Market Movers and Shakers: Decoding AMFI’s Big Gainers and Losers

The Indian stock market witnessed a surge in average market capitalization (m-cap) for listed companies during the second half of 2023, propelled by a blend of economic recovery, mergers, and stellar performances by select companies. As the Association of Mutual Funds of India (AMFI) released its updated classification list on January 4th, a clear picture of the winners and losers in this dynamic landscape emerged.

A Tale of Two Halves: AMFI

The AMFI classification, revised twice a year, categorizes companies based on their average m-cap across all Indian stock exchanges. This classification serves as a crucial guide for mutual funds as they navigate their investment strategies. With a 18% leap in average m-cap during the July-December 2023 period compared to the previous six months, the Indian market exhibited significant growth and dynamism.

Top of the Charts:


Leading the pack in absolute terms was HDFC Bank, its m-cap ballooning by a staggering Rs 2,70,752 crore due to the completion of its merger with HDFC in July. Larsen & Toubro (L&T) and Bharti Airtel followed closely, adding Rs 97,027 crore and Rs 82,975 crore to their m-caps respectively. These figures highlight the robust performance of established players across diverse sectors.

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Unexpected Twists:

However, the story doesn’t end with just the bigwigs. The AMFI list also unveiled some surprising entries among the biggest gainers in percentage terms. SG Mart (formerly Kintech Renewables) emerged as the undisputed champion, witnessing a mind-boggling 2,545% jump in its average m-cap, propelling it from Rs 79 crore to Rs 2,097 crore. Filatex Fashions and Jai Balaji Industries weren’t far behind, registering impressive increases of 669% and 636% respectively in their m-cap. These dramatic ascents showcase the potential for hidden gems within the smaller segments of the market.

The Flip Side:

But while some thrived, others faced the music. Adani Total Gas bore the brunt of the losses, witnessing a 49% decline in its m-cap, followed by Rhetan TMT (-42.4%) and Axita Cotton (-42.2%). These figures reflect the volatility of the market and the vulnerability of specific sectors to external factors.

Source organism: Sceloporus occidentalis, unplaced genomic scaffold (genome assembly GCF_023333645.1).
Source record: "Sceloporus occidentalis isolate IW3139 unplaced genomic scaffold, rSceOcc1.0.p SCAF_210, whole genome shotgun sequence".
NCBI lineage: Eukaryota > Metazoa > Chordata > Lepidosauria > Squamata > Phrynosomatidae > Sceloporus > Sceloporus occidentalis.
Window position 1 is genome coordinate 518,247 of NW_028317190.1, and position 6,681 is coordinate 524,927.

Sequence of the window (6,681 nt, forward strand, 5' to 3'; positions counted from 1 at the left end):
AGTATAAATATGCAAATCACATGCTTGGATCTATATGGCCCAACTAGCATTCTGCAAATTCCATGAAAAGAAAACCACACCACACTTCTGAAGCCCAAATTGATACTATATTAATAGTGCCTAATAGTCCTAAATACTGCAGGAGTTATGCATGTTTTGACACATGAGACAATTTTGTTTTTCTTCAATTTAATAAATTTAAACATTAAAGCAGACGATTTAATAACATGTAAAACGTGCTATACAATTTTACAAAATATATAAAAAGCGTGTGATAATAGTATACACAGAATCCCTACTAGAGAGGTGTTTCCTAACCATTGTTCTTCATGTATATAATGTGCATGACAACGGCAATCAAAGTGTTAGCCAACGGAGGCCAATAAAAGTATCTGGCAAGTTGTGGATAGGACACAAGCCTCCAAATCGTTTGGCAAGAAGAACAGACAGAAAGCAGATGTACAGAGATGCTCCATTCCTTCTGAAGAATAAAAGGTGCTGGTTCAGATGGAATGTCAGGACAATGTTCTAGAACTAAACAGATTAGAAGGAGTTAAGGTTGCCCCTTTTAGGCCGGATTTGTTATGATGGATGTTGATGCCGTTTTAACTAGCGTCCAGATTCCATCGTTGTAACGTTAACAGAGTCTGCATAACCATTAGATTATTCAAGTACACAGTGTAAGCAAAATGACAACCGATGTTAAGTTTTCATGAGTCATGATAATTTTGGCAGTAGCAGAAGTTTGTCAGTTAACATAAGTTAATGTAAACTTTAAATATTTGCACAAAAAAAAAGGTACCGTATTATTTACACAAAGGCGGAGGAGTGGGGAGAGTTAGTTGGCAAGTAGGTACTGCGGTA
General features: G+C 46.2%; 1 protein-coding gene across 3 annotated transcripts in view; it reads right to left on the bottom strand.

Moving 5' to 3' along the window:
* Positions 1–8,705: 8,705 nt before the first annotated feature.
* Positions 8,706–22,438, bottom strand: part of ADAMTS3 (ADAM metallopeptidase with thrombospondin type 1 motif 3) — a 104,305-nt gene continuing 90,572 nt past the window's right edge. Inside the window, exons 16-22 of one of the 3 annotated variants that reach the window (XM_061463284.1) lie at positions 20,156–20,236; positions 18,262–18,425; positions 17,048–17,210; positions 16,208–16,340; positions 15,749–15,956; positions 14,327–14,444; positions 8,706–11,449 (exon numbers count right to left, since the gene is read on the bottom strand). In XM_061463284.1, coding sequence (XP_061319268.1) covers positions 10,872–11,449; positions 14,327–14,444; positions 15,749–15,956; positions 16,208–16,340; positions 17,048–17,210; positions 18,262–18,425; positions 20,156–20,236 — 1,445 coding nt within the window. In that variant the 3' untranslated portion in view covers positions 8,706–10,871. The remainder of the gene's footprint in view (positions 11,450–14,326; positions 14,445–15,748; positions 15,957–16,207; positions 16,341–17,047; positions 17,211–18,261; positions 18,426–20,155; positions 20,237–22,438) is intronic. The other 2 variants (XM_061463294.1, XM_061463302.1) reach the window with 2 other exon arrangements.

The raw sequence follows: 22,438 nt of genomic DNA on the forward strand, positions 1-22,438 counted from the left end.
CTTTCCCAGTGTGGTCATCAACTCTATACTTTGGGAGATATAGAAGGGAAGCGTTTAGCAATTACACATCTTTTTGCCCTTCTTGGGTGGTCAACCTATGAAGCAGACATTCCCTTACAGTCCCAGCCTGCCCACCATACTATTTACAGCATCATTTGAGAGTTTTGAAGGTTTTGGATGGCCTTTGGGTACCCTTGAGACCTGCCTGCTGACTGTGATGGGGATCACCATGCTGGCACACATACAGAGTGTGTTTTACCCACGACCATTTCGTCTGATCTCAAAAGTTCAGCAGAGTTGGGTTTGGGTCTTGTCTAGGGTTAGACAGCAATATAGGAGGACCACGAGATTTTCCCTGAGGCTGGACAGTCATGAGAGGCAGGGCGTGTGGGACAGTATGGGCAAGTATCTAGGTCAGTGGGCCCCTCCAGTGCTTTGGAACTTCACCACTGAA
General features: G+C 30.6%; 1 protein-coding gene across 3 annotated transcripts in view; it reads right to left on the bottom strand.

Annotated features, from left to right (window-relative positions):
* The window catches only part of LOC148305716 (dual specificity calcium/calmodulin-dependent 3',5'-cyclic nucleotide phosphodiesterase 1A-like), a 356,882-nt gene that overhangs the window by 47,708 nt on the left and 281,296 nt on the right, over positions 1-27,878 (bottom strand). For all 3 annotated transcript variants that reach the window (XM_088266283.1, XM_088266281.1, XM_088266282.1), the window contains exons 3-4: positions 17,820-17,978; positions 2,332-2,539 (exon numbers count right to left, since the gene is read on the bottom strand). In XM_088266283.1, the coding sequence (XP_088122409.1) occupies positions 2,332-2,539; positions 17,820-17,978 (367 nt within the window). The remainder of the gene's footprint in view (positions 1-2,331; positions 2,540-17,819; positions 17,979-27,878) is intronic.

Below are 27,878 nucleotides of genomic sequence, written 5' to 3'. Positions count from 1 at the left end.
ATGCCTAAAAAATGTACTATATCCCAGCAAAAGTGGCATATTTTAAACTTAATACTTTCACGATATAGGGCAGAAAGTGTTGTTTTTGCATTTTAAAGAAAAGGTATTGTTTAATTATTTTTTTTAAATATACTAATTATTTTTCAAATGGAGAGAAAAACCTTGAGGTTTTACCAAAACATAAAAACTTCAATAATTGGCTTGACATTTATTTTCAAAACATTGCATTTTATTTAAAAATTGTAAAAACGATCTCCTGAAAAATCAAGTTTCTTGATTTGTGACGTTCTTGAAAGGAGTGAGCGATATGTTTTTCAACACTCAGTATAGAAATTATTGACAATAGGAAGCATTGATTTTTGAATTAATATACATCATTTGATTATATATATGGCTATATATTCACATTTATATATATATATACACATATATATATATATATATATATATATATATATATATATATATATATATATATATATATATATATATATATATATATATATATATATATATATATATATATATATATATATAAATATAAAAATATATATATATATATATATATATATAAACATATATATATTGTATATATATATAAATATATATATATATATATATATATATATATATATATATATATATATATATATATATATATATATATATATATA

Reshuffling the Ranks:

The AMFI list also witnessed significant shifts in rankings. SG Mart’s meteoric rise catapulted it 1,431 places up the ladder to the 915th spot, a testament to its remarkable journey. Filatex Fashions and Jai Balaji Industries also climbed impressive distances, solidifying their positions within the 1,500 company strong list. These upward movements indicate the potential for rapid growth and recognition within the market.


Among the Big Leaguers:

REC’s ascent to the 88th spot, earning it a large-cap designation, and Indian Railway Finance Corporation’s climb to the 71st place serve as noteworthy achievements. These upward trajectories reveal the increasing strength and influence of specific sectors within the broader market.

Falling Stars:

On the other hand, some prominent names experienced downward movement. Axita Cotton’s dramatic fall of 397 places and Rhetan TMT’s descent of 379 positions highlight the ever-present risk of volatility and underperformance. Notably, Adani Wilmar, initially within the top 100, slipped 58 places to the 143rd spot, and UPL dropped out of the large-cap segment altogether. These instances underscore the importance of prudent risk management and adaptation to changing market conditions.

New Blood on the Horizon:

TATA - Technologies

The AMFI list also welcomed 63 new entrants, injecting fresh energy and diversity into the top 1,500 companies. Jio Financial Services stole the show, debuting as a large-cap stock at the 38th spot with a stellar average m-cap of Rs 1,46,441 crore. Tata Technologies and Honasa Consumer also made impactful entries, securing positions within the mid-cap and small-cap segments respectively. These newcomers signify the dynamism of the Indian market and the potential for future disruptions and growth from unexpected quarters.

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